As Kelli mentioned yesterday, a line of strong to severe storms will push through South Central KY this evening and into the overnight hours. Previously, the Storm Prediction Center placed Bowling Green in an enhanced risk for severe storms, but BG has been downgraded to a slight risk as of this morning. However, that does not mean you can let down your guard! Let’s walk through the components for severe weather and which of these conditions we expect to have today and tonight.
For strong storms to develop, one should look for 3 big things: moisture, lift, and instability. A fourth ingredient – wind shear (speed and directional) – provides additional support for the development of severe storms, specifically supercells and possibly tornadoes.
12Z NAM showing DPs increasing throughout the afternoon and evening to values in the low to mid 60s. – Courtesy Pivotal Weather
Ahead of the storms, we’ll see moisture and warm air advect from the southwest. The dew point temperature and air temperature in Bowling Green right now (1pm data) are 53 and 64 respectively. A warm front will be pushing into our area during the early evening hours and increase our those values into the low 60’s and upper 60’s respectively. One thing reducing the potential for additional lift attributed to warm air temps is cloud cover. Because of the decent cloud cover we have experienced throughout the morning to noontime hours and the additional cloud cover we will have during the peak heating hours, this will keep our temperatures cooler and reduce (but not eliminate) at least one ingredient for severe weather. Currently, we’re experiencing a clearing trend, so the sun is having its first opportunity to add more significant energy to the lowest levels of the atmosphere.
12Z NAM showing MUCAPE values around 500 J/kg just ahead of the arrival of the QLCS. – Courtesy of Pivotal Weather
The amount of instability typically required for severe storms can vary greatly depending on what time of year the storms occur. Summer time storms require massive amounts of CAPE (convective available potential energy), but storms during the Fall don’t need values nearly as high. Expected CAPE for this event will be around 500 J/kg, which is enough to fire up some storms; however, if storms develop ahead of the Quasi-Linear Convective System (QLCS) that we’re expecting, they will consume some of the required CAPE to create a severe environment for the main line of storms.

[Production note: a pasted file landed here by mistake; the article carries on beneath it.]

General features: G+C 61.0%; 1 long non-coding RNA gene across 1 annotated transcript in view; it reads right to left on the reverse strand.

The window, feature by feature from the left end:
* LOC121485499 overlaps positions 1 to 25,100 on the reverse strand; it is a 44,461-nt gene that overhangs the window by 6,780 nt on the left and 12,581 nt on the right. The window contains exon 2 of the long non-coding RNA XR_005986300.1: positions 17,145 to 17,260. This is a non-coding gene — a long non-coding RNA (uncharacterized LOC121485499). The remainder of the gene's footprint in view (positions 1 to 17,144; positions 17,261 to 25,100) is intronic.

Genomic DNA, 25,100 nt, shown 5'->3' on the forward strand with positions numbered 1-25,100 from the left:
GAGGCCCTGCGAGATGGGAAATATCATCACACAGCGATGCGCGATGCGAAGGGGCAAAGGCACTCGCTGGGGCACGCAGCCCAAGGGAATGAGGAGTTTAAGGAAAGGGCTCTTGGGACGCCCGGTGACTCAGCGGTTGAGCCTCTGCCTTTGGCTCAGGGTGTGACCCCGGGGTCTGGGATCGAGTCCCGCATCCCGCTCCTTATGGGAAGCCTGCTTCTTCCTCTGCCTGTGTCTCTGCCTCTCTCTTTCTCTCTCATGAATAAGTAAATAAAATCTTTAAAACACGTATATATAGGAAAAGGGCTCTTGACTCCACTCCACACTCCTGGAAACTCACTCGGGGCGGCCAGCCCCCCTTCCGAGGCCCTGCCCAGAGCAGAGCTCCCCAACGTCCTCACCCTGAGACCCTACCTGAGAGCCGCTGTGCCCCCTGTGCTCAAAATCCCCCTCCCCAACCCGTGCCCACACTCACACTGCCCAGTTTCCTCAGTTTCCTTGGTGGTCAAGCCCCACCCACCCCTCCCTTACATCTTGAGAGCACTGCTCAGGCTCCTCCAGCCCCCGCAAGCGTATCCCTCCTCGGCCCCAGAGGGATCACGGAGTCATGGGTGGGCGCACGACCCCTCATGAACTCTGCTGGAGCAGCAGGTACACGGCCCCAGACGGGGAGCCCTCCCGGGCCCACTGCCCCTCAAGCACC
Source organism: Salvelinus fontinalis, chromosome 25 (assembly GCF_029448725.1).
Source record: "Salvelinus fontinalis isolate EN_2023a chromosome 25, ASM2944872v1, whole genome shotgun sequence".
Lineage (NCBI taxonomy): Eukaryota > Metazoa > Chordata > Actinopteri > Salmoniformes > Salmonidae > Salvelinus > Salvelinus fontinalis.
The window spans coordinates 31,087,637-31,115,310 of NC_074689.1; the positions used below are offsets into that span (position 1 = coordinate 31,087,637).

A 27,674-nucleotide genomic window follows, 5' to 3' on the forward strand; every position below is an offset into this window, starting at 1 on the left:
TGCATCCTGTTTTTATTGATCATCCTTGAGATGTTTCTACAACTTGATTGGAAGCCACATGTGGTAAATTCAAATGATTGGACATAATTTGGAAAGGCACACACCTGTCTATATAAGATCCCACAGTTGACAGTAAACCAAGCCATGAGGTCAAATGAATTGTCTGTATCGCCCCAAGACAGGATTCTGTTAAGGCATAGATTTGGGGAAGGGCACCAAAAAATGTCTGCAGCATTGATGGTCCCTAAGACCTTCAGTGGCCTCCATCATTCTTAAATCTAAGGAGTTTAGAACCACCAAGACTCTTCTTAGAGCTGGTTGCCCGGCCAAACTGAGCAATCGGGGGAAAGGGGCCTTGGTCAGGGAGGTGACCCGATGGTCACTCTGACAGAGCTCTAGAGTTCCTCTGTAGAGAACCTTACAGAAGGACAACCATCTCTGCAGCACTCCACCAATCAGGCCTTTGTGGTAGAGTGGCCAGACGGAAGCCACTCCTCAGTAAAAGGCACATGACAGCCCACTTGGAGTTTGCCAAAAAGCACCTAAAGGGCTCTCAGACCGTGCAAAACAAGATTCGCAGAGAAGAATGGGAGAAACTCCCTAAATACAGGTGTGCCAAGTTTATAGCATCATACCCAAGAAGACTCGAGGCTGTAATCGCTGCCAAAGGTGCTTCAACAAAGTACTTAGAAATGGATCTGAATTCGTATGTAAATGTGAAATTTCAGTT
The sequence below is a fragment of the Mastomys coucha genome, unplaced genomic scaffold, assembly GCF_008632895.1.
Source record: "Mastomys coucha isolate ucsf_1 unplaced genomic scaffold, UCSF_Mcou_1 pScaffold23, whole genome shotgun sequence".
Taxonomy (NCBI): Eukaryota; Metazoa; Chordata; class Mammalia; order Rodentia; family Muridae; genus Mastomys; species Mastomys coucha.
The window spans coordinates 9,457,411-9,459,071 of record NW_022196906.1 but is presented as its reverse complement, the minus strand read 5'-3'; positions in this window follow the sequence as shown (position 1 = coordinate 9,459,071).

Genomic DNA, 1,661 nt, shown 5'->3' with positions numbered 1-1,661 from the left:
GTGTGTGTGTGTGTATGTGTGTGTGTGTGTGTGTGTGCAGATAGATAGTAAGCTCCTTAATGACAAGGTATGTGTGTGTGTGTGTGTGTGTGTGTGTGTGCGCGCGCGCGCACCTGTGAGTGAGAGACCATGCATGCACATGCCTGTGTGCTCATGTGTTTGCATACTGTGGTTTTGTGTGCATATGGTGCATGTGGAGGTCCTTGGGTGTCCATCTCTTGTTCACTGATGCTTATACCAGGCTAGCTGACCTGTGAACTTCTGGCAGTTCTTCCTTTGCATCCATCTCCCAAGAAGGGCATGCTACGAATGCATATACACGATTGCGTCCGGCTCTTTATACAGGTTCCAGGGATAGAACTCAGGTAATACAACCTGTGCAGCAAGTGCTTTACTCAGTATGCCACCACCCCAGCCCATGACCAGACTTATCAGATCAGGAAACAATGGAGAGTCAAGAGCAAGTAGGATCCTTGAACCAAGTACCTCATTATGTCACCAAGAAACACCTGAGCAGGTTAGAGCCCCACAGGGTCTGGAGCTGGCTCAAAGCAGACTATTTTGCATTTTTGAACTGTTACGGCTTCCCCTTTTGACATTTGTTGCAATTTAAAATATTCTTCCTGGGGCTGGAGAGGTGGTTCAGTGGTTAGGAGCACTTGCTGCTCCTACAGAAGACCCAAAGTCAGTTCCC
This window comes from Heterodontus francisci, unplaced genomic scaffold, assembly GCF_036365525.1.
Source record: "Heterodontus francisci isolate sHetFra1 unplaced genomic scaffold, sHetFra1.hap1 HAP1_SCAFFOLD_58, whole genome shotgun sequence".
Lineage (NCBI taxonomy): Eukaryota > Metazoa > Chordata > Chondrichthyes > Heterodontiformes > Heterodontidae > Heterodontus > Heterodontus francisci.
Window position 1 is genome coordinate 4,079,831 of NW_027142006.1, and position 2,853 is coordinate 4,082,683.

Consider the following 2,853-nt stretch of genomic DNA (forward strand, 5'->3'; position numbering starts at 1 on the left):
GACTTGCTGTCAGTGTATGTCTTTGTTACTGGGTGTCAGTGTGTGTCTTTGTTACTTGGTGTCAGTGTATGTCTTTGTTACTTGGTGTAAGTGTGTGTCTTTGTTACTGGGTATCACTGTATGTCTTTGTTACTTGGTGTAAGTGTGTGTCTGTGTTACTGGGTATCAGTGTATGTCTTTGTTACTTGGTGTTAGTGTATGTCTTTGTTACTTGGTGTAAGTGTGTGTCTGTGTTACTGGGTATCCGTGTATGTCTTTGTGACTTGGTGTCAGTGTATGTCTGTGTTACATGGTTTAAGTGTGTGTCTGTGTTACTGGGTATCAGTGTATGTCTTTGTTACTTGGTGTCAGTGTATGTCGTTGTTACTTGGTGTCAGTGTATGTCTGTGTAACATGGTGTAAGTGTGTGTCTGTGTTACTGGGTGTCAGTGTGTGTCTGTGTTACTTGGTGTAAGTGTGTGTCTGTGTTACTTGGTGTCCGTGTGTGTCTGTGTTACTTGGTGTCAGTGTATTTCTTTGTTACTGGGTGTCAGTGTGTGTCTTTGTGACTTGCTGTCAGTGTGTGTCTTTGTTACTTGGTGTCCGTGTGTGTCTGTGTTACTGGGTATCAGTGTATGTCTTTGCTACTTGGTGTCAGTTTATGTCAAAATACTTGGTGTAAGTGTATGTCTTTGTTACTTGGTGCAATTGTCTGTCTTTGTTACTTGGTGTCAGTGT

12Z NAM depiction of rain (first frame at 3pm, last frame at 3am). – Courtest of Pivotal Weather
One final thing to consider is the amount of rain that will fall during this relatively short period of time. Models are pointing to a widespread area of an inch of rain, but many places could receive upwards of 2+ inches if they experience storms ahead of the QLCS. Be extra careful if you are out and about during the late night/extremely early morning hours. Turn around, don’t drown.
With all of this in mind, there will be sufficient moisture and decent CAPE (instability) and decent lift to create severe weather, but lift and CAPE will be reduced if cloud cover over our area remains throughout the day and if storms fire off ahead of the QLCS. Therefore, make sure to tune in to your favorite weather source tonight, whether that’s TV, radio, or social media. Also, stay safe by having a plan for your entire family. This includes everyone knowing where to take cover (an inner room on the lowest floor of whatever building you’re in with no windows) and having a weather radio on hand.
Weather concerns: mainly winds greater than 60 mph, slight chance for a tornado, flash flooding possible, no significant large hail threat for our area.
For updates during the event, you can follow any of these WKU Storm Team social media accounts:
Facebook: WKU Storm Team